By Nick Boyd
“Captain Fantastic,” is not a superhero movie, it’s a film populated with intellectual characters and a plot that takes unexpected turns. It’s an entertaining mix of tenderness, sadness, and comedy that will leave the viewer questioning how we raise our kids in this society. “Captain Fantastic” stars Viggo Mortensen as Ben, a hippie and rebel raising and home-schooling his six kids off-the-grid in the Pacific Northwest. Ben stresses rigorous fitness and intelligent thought from his children. They even celebrate Noam Chomsky Day, paying tribute to the famous linguist. The way the kids are brought up is unconventional to say the least.
The plot kicks in when the seven of them go on a road trip to attend a memorial for the mom of the kids. The eccentricity of the bunch is contrasted with the outside world. A humorous scene occurs when Ben and his children stop at a roadside diner and he takes one look at the unhealthy menu of burgers and milkshakes and says we’re not eating here.
What I liked is the film raises thought-provoking issues of child-rearing, capitalism, and independence. With Ben and his kids staying at his sister in-law’s place, Ben answers everyone’s questions as bluntly and honestly as possible, avoiding any tact, and even tries to offer his kids wine, to the shock of the host family. He tries to show off how smart his kids are by first asking his sister in-law’s kids (who look to be young teens) what the Bill of Rights is. When their answers do not seem to satisfy him, he brings in his eight-year-old, who is able to discuss the Bill of Rights with ease and depth, emphasizing the point that he has been teaching them far more than what they would be learning in school.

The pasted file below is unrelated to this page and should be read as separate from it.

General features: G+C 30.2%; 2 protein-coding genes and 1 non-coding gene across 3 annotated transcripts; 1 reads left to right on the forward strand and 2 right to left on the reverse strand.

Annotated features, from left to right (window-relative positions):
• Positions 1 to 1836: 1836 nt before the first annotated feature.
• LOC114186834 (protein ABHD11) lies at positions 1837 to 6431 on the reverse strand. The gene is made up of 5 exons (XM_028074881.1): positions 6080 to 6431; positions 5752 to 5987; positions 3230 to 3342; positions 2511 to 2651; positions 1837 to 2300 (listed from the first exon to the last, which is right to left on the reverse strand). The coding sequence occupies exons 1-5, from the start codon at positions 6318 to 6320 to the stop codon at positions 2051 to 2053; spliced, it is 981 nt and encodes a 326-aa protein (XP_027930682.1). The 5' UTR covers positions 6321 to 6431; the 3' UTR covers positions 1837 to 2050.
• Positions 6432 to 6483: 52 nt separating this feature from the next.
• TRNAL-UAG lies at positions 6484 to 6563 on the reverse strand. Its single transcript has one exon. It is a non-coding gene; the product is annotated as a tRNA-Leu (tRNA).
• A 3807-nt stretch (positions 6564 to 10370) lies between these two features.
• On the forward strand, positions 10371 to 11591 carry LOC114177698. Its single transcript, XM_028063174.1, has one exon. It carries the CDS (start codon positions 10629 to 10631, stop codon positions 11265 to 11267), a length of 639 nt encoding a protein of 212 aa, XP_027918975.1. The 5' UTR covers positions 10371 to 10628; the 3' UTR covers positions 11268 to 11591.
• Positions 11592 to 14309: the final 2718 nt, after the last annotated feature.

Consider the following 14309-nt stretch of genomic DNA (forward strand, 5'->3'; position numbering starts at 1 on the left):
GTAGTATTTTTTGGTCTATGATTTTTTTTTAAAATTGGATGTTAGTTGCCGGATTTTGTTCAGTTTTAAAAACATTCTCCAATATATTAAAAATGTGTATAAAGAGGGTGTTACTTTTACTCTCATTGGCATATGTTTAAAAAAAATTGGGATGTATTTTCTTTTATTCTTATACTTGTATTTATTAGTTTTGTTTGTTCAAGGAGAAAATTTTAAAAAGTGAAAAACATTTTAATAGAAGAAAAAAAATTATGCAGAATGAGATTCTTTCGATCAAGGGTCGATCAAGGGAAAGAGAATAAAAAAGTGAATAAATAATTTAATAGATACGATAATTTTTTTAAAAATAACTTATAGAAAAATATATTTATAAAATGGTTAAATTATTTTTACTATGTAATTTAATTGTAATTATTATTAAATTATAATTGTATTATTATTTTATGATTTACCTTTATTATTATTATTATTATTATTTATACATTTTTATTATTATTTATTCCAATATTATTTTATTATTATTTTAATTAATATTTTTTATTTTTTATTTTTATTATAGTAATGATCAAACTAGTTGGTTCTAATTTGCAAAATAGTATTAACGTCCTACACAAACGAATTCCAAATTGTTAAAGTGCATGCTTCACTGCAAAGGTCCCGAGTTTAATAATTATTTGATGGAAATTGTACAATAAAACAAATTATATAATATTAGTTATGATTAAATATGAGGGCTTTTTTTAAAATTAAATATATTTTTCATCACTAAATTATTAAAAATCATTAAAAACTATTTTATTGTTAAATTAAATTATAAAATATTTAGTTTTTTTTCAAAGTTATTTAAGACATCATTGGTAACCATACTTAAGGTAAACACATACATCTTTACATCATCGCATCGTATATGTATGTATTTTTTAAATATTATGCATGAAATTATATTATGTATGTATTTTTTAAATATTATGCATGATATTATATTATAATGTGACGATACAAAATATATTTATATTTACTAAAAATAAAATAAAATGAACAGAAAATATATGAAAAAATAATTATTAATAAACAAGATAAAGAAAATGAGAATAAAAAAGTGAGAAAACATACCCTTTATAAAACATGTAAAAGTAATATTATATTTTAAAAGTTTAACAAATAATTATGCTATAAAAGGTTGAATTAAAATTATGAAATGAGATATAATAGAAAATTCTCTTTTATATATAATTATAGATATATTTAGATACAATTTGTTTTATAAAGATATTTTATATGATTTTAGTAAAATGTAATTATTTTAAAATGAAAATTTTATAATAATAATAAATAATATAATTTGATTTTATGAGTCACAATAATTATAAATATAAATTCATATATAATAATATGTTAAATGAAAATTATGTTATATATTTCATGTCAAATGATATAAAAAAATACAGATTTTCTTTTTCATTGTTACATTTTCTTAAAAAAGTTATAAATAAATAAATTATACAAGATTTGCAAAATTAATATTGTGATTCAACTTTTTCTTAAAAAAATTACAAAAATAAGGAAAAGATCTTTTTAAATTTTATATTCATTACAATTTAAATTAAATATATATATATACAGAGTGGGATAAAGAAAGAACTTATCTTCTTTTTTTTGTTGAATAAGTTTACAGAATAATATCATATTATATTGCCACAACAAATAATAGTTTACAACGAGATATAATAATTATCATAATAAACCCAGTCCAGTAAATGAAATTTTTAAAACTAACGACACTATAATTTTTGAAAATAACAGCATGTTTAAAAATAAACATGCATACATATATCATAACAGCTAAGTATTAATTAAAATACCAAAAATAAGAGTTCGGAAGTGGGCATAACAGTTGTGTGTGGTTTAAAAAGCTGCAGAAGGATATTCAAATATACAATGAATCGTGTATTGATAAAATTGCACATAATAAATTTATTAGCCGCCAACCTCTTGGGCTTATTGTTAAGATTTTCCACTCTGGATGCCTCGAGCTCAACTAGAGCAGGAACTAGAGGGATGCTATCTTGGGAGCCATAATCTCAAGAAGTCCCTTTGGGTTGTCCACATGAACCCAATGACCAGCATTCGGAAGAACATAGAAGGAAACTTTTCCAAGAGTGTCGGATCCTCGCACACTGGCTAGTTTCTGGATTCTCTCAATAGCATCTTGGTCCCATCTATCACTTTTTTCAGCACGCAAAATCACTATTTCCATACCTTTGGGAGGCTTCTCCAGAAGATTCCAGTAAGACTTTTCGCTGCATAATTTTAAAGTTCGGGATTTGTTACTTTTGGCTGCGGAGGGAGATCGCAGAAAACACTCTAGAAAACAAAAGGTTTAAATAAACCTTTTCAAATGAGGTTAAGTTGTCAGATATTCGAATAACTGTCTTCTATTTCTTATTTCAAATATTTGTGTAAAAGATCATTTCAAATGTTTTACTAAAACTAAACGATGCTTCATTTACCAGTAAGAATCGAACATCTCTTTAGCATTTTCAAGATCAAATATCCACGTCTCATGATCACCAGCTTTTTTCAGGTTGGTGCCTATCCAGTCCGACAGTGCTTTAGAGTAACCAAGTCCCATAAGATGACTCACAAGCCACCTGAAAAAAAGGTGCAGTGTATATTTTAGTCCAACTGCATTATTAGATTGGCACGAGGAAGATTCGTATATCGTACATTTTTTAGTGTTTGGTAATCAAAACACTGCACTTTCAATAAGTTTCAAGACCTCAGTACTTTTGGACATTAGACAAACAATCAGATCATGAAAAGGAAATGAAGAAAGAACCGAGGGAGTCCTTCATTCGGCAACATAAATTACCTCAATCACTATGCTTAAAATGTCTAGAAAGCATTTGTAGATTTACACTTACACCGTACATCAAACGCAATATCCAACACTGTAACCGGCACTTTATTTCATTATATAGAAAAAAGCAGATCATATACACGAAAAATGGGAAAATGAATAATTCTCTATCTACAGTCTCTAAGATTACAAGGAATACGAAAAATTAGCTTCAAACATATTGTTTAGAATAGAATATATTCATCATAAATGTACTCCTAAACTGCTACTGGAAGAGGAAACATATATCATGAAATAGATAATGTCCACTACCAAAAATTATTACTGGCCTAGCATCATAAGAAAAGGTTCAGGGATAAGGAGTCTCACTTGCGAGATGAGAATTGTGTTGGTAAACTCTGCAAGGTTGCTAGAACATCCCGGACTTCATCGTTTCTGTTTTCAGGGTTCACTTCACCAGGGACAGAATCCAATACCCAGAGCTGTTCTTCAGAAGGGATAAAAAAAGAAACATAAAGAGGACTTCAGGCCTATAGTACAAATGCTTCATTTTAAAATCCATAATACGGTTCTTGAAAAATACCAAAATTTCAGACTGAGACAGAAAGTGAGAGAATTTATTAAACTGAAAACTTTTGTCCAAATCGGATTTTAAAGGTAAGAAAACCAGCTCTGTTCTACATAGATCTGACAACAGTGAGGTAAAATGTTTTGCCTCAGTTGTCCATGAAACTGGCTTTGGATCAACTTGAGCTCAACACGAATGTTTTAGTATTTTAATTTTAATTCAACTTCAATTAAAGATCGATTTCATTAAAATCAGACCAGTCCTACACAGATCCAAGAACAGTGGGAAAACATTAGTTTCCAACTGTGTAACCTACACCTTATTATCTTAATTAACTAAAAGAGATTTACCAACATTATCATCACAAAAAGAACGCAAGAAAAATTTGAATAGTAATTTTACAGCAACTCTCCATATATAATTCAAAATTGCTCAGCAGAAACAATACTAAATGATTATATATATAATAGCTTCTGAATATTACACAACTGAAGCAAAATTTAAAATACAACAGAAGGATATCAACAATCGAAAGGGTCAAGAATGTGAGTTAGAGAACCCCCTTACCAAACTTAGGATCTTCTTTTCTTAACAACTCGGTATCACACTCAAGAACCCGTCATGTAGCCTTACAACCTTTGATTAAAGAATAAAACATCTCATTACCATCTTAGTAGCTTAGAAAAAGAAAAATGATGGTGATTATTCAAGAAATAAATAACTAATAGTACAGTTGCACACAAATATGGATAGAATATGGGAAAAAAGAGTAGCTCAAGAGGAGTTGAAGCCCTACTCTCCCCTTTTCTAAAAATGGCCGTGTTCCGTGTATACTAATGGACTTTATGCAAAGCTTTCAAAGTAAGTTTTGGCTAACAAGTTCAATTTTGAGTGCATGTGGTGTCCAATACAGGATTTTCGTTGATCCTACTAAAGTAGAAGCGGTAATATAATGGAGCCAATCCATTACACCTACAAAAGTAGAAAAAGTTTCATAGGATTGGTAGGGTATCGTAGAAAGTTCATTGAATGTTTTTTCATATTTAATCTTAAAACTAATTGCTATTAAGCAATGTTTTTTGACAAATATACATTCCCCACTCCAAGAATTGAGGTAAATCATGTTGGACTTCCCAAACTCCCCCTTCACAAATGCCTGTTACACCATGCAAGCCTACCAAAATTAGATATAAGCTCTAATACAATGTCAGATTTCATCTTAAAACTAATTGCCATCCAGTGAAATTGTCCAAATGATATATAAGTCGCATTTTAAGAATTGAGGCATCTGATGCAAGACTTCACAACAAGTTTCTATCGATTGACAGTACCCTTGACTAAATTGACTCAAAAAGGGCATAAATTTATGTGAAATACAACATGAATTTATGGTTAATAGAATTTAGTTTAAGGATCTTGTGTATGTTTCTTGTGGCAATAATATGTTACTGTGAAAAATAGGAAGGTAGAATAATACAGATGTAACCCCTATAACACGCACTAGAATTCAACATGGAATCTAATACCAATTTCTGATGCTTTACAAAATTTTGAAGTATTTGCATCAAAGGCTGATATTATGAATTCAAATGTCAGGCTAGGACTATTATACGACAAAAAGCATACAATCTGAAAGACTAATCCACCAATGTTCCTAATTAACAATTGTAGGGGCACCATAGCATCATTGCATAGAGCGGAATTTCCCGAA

Ben gets his children (and the viewer) to question capitalism, using Noam Chomsky to support his ideals. As they are driving past a mall, he points out the crowd of people rushing to buy more stuff as an example of what is wrong with capitalism.
Regarding independence, Ben believes replica rolex and tells the sister-in-law’s family that his kids having grown up the way that they have, are much more prepared for the world than typical children are. They are more educated and will be better suited to fend for themselves once they are adults.
Mortensen’s performance and casting as Ben is excellent, as he truly becomes that character. His kids in the movie are also quite good, all getting their moment to shine. I particularly liked the scenes in which the eldest boy talks with a female he meets at a trailer park and they go off on their own and begin conversing. His awkwardness in which he shows interest in her and tries to win her over is both endearing and a result of having lived in such isolation with his family.
When early in the movie Ben is taking all six of his kids rock-climbing, I felt his parenting choices were going too far, as he was clearly (as the scene showed), putting his kids in danger in order to teach them survival skills. The scene where Ben and the children make their presence known at the mom’s memorial service I found to be too over-the-top and crass. When Ben, who is supposedly a very intelligent man, instructs his kids to shoplift, I thought the film crossed the line. Also, late in the movie I thought what Ben and the kids did with his late wife (the whole process) was quite tasteless. The actress playing the mother of Mortensen’s wife, Ann Dowd, looked (age wise) like she could be his wife.
While not exactly a mainstream movie, this is a film with quirky touches that is worth taking a chance on. It celebrates ideas and intelligent thought throughout.